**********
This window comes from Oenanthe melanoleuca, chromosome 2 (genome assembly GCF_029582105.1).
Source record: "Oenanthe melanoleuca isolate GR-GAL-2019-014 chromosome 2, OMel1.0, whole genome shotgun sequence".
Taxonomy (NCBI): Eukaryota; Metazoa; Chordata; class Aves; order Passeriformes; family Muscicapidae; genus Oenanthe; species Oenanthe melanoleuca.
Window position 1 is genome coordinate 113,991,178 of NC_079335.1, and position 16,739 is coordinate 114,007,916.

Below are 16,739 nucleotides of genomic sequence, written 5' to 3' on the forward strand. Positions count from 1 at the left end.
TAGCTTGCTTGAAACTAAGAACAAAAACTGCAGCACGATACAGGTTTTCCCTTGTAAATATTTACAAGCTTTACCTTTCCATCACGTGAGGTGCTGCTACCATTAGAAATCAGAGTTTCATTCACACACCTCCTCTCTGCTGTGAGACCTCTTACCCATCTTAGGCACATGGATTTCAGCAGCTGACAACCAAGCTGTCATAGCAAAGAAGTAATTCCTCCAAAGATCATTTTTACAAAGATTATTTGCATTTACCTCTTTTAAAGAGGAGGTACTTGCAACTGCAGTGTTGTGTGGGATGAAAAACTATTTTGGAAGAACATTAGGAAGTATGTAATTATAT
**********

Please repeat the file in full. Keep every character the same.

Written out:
This window comes from Oenanthe melanoleuca, chromosome 2 (genome assembly GCF_029582105.1).
Source record: "Oenanthe melanoleuca isolate GR-GAL-2019-014 chromosome 2, OMel1.0, whole genome shotgun sequence".
Taxonomy (NCBI): Eukaryota; Metazoa; Chordata; class Aves; order Passeriformes; family Muscicapidae; genus Oenanthe; species Oenanthe melanoleuca.
Window position 1 is genome coordinate 113,991,178 of NC_079335.1, and position 16,739 is coordinate 114,007,916.

Below are 16,739 nucleotides of genomic sequence, written 5' to 3' on the forward strand. Positions count from 1 at the left end.
TAGCTTGCTTGAAACTAAGAACAAAAACTGCAGCACGATACAGGTTTTCCCTTGTAAATATTTACAAGCTTTACCTTTCCATCACGTGAGGTGCTGCTACCATTAGAAATCAGAGTTTCATTCACACACCTCCTCTCTGCTGTGAGACCTCTTACCCATCTTAGGCACATGGATTTCAGCAGCTGACAACCAAGCTGTCATAGCAAAGAAGTAATTCCTCCAAAGATCATTTTTACAAAGATTATTTGCATTTACCTCTTTTAAAGAGGAGGTACTTGCAACTGCAGTGTTGTGTGGGATGAAAAACTATTTTGGAAGAACATTAGGAAGTATGTAATTATAT